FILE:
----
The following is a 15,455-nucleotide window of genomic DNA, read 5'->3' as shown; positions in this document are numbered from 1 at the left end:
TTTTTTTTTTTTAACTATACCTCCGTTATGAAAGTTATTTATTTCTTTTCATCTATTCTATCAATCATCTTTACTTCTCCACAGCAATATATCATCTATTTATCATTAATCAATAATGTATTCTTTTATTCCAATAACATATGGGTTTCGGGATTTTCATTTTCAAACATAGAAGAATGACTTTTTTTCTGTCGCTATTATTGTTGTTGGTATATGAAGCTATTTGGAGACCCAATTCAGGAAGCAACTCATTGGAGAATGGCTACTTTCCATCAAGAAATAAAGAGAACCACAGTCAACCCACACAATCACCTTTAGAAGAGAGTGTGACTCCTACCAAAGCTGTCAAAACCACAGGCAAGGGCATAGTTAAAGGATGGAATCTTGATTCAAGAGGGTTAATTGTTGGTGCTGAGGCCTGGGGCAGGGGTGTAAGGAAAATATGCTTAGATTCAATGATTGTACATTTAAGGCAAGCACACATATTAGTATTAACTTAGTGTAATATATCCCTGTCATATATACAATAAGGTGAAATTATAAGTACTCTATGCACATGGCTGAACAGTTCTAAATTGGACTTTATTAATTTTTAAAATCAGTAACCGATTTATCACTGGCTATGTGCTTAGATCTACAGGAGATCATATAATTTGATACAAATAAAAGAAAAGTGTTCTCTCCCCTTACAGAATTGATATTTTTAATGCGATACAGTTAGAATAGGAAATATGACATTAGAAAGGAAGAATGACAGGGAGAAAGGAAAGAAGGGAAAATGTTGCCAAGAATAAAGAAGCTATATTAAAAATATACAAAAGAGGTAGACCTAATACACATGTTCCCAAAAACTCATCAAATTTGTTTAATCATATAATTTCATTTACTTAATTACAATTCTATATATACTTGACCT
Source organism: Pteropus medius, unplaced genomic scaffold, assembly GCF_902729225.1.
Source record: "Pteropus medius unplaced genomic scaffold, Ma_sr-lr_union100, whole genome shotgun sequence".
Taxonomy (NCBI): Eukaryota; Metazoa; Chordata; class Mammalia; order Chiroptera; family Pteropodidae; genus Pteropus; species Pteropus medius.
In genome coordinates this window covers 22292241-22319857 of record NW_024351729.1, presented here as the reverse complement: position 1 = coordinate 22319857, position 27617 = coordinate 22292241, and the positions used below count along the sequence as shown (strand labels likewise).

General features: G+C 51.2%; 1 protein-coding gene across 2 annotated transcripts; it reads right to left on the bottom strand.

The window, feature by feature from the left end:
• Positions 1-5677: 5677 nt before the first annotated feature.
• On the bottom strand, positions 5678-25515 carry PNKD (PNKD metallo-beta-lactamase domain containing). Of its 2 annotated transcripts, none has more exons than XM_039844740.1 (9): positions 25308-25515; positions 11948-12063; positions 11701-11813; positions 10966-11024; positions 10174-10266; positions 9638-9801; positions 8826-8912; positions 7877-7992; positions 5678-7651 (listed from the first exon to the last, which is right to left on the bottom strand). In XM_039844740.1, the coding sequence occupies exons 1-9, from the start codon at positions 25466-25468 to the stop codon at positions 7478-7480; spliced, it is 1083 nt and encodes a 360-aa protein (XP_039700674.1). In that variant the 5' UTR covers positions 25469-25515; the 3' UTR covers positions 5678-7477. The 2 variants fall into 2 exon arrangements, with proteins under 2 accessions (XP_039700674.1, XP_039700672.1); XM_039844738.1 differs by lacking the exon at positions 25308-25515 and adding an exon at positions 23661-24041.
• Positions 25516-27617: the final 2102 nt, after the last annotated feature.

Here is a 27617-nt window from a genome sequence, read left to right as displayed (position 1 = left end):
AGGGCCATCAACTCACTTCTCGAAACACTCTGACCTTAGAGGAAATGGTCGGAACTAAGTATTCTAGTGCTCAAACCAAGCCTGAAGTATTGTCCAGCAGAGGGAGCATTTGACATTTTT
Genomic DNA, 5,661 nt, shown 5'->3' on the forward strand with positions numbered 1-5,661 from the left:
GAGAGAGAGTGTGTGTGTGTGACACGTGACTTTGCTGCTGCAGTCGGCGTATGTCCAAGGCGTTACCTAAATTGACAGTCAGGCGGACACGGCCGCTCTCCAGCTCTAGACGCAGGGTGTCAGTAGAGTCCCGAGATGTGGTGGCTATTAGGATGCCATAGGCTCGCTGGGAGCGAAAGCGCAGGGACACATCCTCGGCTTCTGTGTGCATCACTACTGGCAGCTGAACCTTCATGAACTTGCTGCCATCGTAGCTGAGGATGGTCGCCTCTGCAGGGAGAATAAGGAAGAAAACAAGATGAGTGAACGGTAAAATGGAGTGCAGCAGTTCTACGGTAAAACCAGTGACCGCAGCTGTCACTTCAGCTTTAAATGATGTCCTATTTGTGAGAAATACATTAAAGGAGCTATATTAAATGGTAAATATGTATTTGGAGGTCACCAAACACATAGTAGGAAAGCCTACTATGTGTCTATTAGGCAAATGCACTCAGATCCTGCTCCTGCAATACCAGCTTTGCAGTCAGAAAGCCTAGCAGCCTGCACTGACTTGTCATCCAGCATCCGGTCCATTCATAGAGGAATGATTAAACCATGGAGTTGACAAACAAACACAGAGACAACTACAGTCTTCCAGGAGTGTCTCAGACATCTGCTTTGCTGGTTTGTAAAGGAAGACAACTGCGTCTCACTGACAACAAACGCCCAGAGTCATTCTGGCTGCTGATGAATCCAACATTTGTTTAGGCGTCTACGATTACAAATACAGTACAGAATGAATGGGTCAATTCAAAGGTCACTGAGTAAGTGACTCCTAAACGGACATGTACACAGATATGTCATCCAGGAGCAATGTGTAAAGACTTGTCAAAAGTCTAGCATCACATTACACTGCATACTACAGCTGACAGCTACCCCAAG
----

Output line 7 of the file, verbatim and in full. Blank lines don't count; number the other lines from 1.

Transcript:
General features: G+C 51.2%; 1 protein-coding gene across 2 annotated transcripts; it reads right to left on the bottom strand.